Wheelchair tennis team Spring Rollers plays in The Woodlands


Every Wednesday at Ridgewood Park in The Woodlands, a group of athletes meet to play tennis and make friendships—while learning the sport in a new way.

Spring Rollers, a wheelchair-adaptive tennis group that formed in The Woodlands in 2014, is made up of 18 members and has become a form of moral support and fun exercise for participants, according to Manager Jenny Lee.

Lee said Spring Rollers was first started by the late Stelios Vafiadis, who died of cancer shortly after forming the organization.

“Stelios was retired, and he loved tennis,” Lee said. “He started the program, and he got certified. I’m a physical therapist and I heard about it, so I was interested and called and said I wanted to help. He hasn’t really gotten to see the fruits of his labor, but we keep going.”

Lee said the organization meets weekly and has about five to six participants at each meeting. Members run drills with volunteers and then toward the end of the practice session, a game is played.

“We’ve been very fortunate, we have some really good volunteers, one [of whom]is a retired tennis pro,” Lee said. “Some of our people have played tournaments, so we have all levels, from advanced or beginners. It’s a sports group, but it’s also like a support group.”

Lee said Spring Rollers has received sport wheelchairs through grants from The Challenged Athlete Foundation and the Kelly Brush Foundation. The organization also hosts local tennis tournaments against other Greater Houston area teams.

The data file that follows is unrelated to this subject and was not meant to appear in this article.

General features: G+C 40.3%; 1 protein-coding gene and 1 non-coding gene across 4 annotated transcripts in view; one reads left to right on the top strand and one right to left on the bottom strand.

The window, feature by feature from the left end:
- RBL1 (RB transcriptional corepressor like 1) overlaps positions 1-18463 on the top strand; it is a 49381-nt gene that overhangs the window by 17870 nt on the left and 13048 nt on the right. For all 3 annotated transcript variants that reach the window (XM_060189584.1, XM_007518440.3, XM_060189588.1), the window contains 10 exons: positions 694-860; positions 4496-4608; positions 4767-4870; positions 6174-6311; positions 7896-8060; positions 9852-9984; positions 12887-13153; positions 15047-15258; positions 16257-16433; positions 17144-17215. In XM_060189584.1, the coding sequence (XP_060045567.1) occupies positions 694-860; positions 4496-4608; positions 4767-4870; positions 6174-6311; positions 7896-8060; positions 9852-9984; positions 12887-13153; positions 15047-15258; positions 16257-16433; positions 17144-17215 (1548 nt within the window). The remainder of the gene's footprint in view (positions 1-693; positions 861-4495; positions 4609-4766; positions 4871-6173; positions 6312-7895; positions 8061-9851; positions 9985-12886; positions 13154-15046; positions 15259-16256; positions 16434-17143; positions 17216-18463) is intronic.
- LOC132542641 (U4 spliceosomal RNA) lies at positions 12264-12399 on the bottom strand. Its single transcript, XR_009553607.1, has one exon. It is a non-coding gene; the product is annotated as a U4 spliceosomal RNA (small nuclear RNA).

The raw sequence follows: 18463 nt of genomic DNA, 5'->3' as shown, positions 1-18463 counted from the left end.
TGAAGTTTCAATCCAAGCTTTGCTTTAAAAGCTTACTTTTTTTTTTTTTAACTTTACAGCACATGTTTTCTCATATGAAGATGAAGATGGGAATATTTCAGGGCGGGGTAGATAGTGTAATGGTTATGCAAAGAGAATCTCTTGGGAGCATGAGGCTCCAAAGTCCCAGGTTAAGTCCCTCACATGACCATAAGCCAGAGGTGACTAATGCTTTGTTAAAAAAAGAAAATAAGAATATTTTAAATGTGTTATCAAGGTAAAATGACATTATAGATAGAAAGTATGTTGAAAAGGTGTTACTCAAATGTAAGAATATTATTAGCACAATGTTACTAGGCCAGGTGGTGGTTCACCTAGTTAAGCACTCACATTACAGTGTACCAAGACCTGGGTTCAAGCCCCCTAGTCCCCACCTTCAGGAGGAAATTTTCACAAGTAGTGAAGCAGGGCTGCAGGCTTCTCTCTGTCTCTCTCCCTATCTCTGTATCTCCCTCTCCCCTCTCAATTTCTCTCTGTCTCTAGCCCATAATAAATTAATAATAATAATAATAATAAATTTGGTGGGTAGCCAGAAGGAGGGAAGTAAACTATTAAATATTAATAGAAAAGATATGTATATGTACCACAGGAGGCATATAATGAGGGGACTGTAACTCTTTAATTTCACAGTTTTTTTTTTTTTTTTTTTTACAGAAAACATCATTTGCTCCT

“[The] University of Houston has a team, and so does the West Gray Recreation Center in Houston,” she said. “We play each other at the local events. Tennis is a great sport for a person in a wheelchair. Anybody can play it. The rules are all the same, except you get two bounces instead of one.”

Spring Rollers member Samuel Michael Ventura said the reason he enjoys being a part of the group is because of the way tennis is taught to members.

“Not only does Spring Rollers have the understanding of the game inside and out, they also have the patience and understanding of people in chairs,” Ventura said. “They are able to teach even though they aren’t in chairs.”

Ventura, a Kingwood resident who has been playing with Spring Rollers for nearly two months, said attending meetings is worth the drive as it enables him to learn the sport in a way that works for him.

“My favorite part is that they know what they’re talking about and they’re more than happy to share every little detail on how to do it,” he said. “ I’ve never played tennis before, and my son, now that he’s in high school, has decided to take up tennis. I want to learn how to play tennis so I could continue to play with him.”

For anyone who is interested in becoming a part of Spring Rollers as either a member or a volunteer, Lee said sending an email is the best way to get in contact with the group.

“The Woodlands Parks and Recreation Department has been very generous, and they give us the court time and there’s no cost. We try to provide a wheelchair for [members]and the rackets and the balls,” Lee said. “We’re always open to grow[ing]. Just email if you want to join.”

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